But Hook had been there.
After visiting Peter, it only made sense that her favourite pirate would have been on her mind, even if she hadn’t thought of him in years, even though she’d wished him into the cornfield and never allowed herself to play with her imaginary friend again.
Hook had been so important to a tiny, lonely girl. Not family, not a replacement for all the love that her parents couldn’t bring themselves to give, but a concoction of her mind that told her that she wasn’t worthless, that it was okay to be weird, and that ripping apart teddies to make the monsters of Dr Moreau was interesting, and not disturbing.
But after Peter had run away, and the voice had come, and she’d known she was crazy…it had been a self-defence mechanism to put away as much fantasy as she could. Distinguishing what was real from what was invented in her brain was hard enough for a newly-crazy child without mixing her imagination into it.
It had hurt, and she had cried, but she had begged Hook to leave – externalising to herself, justifying to herself that he was a doll that needed to go back into the toy chest. That she was too scared to play with him anymore, because if she forgot herself, if grown-ups figured out she was crazy then-
Then something a lot like what was happening right now would have happened, and as much as she couldn’t deal with things now, Stef Mimosa, age twelve, would have had even less of a chance of finding any coping mechanism that would work.
And now, during the night where she was faced with trying to be the most adult in her life, her childhood had come back in a big way. She hadn’t thought about Hook in a long time. The fact that her brain had decided that Hook was what she needed meant something.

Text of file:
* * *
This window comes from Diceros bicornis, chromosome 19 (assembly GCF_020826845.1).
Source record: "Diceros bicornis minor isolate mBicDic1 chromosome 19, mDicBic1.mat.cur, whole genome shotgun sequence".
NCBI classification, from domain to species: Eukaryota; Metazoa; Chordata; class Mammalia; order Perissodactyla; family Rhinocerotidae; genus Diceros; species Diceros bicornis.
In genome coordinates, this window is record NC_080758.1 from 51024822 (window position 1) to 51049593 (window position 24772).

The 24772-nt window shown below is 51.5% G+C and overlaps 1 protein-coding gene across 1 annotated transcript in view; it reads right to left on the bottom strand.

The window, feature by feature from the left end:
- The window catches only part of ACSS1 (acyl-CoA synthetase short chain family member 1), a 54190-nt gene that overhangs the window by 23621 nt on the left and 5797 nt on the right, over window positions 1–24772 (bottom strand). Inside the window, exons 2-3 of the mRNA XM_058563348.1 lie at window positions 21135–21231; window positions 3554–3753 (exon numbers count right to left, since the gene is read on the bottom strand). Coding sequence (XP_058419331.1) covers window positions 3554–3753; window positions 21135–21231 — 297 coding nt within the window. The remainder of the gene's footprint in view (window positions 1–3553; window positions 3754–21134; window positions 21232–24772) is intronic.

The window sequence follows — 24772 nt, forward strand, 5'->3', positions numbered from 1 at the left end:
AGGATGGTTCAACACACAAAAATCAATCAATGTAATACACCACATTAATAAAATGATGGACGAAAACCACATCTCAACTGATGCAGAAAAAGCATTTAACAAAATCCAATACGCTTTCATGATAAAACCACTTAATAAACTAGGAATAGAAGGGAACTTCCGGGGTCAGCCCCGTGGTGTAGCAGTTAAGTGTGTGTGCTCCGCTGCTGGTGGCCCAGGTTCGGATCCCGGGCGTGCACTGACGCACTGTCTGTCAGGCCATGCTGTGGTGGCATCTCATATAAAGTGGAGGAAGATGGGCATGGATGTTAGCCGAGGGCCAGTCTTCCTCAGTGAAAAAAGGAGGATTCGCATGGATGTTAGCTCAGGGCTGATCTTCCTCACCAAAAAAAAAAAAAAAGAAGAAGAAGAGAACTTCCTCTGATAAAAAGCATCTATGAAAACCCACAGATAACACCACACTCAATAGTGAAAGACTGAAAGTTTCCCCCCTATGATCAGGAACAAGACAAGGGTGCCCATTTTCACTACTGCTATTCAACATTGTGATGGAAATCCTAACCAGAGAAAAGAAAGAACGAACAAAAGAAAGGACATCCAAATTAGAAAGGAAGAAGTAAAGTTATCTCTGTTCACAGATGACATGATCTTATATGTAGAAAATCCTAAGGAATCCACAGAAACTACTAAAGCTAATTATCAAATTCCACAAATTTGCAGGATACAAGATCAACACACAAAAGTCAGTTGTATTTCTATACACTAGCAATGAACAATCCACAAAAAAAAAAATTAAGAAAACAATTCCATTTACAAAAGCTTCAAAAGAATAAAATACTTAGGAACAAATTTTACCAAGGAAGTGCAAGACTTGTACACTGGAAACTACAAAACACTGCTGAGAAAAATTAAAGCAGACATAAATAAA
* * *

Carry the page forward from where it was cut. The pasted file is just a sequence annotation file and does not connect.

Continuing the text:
She was tapping her knee.
It wasn’t a regular tapping. It was- One. One. Two. Three. Five. Fibonacci.
‘I give you the silence of the sea.’
A clear memory. One tiny part of the hallucination that had been allowed to break through the hangover fuzziness. Words that sounded real, even though they’d surely come from inside her own mind.
‘I give you the silence of the sea.’
She stopped tapping her knee and looked to the bedside table. Her notebook sat there, closed and awaiting its secrets revealed.
He’d written something in it.
Except, no, that wasn’t how it worked. Whatever actions her hallucinations took, if there was any real-world correlation was something she’d done, just without realising it.
But if it was an action she’d given Hook-
She opened the notebook. The page where she’d written “I’m crazy” over and over and over was gone, replaced with two badly-drawn pictures – not the elegant illustrations that half-formed memories were telling her that they should be.
A shitty shell, barely more than the lazy spiral that children drew whilst trying to illustrate a spiral, and below that, the basic wiki image that was the introduction to the Fibonacci sequence.
‘Heart,’ she said, trying to force herself to remember what her imaginary friend had said, ‘and mind.’
Her stupid twisted brain had always needed both. Her stupid twisted heart had never been satisfied with simplicity. She’d never been okay with the answer of “stars” when she’d asked what was in the night sky, instead resorting to stealing books from James’ library to find out about nebulae and cosmic dust.
She’d never wanted poetry without meaning, platitude without context, or stories without history.
She’d always wanted more, even when it was hard.
What she’d wanted most the during the night had been help, had been some of the strength needed in order to pull herself through, to- To fortify for what wasn’t going to be an easy life. And there’d been no one there to help. No family, no friends, no relevant life experiences.
And as it had before, her mind her put together the one thing she had needed. When it knew that she couldn’t make it by herself, it had pulled from a storybook, and given her the only safety and refuge she’d ever known.
A pirate with blue eyes and a hook for a hand had smiled, and given her a chance.
Had saved her, when she couldn’t save herself.
She closed the notebook and held it to her heart. ‘Thank you, Captain.’
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Tooth & Claw, Book 5